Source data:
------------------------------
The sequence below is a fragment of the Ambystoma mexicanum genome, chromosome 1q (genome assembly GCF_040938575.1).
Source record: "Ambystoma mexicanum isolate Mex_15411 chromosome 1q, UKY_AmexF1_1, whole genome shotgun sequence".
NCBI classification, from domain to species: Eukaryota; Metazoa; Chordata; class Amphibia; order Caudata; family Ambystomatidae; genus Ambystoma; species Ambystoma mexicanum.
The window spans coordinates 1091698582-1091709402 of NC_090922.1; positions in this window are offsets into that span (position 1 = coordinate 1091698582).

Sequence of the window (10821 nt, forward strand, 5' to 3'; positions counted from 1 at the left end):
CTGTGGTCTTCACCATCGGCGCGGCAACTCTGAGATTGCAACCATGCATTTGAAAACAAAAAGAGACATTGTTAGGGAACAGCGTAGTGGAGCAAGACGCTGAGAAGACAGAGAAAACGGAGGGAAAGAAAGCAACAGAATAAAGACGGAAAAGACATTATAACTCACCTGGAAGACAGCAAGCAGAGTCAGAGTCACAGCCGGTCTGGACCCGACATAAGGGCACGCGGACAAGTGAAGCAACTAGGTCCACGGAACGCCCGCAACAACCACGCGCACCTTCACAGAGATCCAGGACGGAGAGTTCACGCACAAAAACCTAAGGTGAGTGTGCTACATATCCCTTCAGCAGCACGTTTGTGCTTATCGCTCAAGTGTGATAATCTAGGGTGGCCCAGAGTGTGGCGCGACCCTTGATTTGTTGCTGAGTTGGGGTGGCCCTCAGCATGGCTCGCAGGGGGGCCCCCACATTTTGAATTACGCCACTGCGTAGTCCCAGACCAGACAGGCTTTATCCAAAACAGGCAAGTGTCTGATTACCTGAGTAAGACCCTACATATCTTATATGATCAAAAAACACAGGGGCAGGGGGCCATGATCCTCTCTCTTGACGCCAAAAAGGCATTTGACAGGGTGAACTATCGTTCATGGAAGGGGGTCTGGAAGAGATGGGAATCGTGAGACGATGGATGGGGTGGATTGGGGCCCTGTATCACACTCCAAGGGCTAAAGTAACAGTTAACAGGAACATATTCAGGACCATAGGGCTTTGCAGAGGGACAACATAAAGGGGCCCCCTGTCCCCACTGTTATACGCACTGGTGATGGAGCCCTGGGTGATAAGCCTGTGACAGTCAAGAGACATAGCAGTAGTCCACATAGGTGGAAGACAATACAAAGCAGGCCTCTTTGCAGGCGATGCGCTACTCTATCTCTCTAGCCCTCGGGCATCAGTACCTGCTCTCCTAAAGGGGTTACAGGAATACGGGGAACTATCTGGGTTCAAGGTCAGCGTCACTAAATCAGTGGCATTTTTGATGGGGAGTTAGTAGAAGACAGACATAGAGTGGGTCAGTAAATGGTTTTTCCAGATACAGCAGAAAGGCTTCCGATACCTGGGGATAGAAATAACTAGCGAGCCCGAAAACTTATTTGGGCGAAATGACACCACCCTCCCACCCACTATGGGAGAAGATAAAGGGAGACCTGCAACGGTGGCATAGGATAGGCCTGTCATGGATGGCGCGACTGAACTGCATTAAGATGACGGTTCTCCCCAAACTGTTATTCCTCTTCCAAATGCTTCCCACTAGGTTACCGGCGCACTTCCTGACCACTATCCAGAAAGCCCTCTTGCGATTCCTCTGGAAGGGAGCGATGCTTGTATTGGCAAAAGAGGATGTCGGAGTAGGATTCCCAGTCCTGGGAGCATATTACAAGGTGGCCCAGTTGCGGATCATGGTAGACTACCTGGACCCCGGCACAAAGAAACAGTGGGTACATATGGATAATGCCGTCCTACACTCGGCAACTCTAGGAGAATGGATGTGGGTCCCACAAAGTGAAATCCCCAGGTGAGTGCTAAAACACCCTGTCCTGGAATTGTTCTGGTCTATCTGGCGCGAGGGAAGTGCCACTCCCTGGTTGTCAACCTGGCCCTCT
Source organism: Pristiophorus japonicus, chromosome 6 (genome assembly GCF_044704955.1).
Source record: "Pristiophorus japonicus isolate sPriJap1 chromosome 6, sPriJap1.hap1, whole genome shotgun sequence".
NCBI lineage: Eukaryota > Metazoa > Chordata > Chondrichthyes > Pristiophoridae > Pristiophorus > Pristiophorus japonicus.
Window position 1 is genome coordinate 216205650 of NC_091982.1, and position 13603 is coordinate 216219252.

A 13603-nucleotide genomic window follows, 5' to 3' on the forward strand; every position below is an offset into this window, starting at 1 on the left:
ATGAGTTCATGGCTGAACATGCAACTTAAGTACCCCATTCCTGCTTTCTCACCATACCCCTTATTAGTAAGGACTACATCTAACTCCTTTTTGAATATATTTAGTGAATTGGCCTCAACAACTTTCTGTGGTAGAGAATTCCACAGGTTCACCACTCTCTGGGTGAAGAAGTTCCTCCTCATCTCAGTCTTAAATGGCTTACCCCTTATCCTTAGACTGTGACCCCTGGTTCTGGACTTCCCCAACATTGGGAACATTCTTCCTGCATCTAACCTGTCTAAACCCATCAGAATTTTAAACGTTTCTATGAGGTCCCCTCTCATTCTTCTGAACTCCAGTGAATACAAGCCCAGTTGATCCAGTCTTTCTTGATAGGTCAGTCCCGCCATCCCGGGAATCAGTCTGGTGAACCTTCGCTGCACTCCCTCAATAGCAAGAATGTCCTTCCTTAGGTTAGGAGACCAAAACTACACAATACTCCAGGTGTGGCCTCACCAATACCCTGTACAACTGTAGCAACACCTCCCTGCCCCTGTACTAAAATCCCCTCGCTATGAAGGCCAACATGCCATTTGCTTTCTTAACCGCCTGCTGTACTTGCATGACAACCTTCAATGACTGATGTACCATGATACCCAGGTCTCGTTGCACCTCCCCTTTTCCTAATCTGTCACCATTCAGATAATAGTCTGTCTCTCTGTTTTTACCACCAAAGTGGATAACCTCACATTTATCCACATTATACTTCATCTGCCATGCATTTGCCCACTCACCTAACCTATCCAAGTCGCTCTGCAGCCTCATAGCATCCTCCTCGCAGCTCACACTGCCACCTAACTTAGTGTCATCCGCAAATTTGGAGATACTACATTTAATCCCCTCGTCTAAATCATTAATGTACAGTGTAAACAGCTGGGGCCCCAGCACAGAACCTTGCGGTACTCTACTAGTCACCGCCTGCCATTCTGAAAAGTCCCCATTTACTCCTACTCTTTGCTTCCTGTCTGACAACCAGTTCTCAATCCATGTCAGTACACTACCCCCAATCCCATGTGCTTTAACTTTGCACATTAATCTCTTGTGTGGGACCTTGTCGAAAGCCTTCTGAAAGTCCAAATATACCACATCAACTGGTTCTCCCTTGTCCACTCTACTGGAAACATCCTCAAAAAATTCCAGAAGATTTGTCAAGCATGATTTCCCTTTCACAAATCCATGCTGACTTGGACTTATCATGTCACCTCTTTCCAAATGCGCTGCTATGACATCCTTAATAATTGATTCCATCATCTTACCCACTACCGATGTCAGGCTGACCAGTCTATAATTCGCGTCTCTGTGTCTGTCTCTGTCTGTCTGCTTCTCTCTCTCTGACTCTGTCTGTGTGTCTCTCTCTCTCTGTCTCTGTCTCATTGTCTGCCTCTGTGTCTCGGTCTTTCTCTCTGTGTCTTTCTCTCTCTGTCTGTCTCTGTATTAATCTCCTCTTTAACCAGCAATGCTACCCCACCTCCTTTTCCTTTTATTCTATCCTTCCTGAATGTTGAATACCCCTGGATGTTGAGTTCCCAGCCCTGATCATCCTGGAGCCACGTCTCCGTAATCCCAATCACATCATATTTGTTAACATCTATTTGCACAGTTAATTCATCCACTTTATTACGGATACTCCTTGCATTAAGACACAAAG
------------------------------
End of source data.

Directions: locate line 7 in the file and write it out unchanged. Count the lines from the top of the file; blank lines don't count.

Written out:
Source organism: Pristiophorus japonicus, chromosome 6 (genome assembly GCF_044704955.1).